The success of a pop-up is dependent on the community embracing it as if it were always there. CAMP North End in Charlotte, NC is one of the largest adaptive reuse projects in the country, and throughout its redevelopment has been a rotating platform for temporary activation. The site had quickly become a local hotspot for innovation as creatives, artists, makers, and foodies set up shop throughout the 76-acre industrial park. Rather than waiting for the project’s completion to address the needs of the public realm, open spaces began to organically take shape to meet the needs of the tenants and visitors.
Shipping containers formed pedestrian walkways that lead visitors to pop-up retailers and dining, and a hodge-podge of furnishings and planters contribute to the site’s industrial aesthetic. CAMP North End is host to a revolving selection of musicians, vendors, food trucks and stands, and public art installations that prove minimal, organic programming can turn a vacant industrial park into a beloved community destination.
As designers, we like to think that the places we design can function without heavy programming. While programmed elements, like events and markets, can greatly contribute to the value of a site, strategic and well-executed placemaking can create an unparalleled draw to a physical place. Boxi Park, a temporary park in Lake Nona, FL, was constructed to attract visitors to the area while the greater community was under construction. Reused shipping containers, public art, and spunky furnishings turned this open plot of land into an instant community draw. Rotating food concepts, pop-up retail, live music, and areas for play add high visibility to the 30,000 square foot park. Boxi Park has helped build appeal for new residential and retail developments in Lake Nona and has become a Central Florida hub for gathering and socializing.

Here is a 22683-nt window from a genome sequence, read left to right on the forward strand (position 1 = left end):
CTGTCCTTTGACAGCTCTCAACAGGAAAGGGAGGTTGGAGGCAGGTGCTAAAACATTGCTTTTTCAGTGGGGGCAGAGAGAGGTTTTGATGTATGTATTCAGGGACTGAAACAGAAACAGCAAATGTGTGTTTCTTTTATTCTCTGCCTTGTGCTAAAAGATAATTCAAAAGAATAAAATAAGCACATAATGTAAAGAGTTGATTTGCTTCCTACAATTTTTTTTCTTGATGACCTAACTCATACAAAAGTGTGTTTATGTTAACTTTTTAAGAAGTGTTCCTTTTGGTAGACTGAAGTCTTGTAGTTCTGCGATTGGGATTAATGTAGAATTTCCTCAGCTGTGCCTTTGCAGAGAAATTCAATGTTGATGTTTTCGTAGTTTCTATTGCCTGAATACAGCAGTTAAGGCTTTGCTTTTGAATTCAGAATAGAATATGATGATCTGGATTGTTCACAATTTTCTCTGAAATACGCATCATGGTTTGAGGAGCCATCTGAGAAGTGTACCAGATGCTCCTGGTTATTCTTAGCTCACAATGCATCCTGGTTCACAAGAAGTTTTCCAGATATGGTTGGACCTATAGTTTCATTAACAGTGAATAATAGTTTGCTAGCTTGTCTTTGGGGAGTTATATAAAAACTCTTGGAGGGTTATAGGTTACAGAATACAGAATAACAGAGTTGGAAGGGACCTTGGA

The value of creating temporary experiences allows the public realm to evolve quickly and address the long-term needs of the community. As a result of the COVID-19 pandemic, we saw people take advantage of public amenities, from neighborhood streets to regional park and trail networks. The renewed awareness of the importance of readily accessible, public open space has only strengthened the argument for activating areas temporarily.
Our new normal has challenged designers to respond quickly to the evolving needs of our neighborhoods and further understand local zoning and permitting requirements for pop-ups. At LandDesign, we leverage our integrated approach to have a thorough knowledge of the physical condition of a site to immediately begin testing design solutions that activate communities and support businesses. By reclaiming the streetscape, surface parking lots, and on-street parking for public open space, uses not previously imagined, such as outdoor dining, retail, and even fitness classes, can create additional value for private businesses and the greater community. The idea of smaller, transitional public spaces will remain relevant as we embrace our post-COVID normal and begin addressing the new needs of the public realm.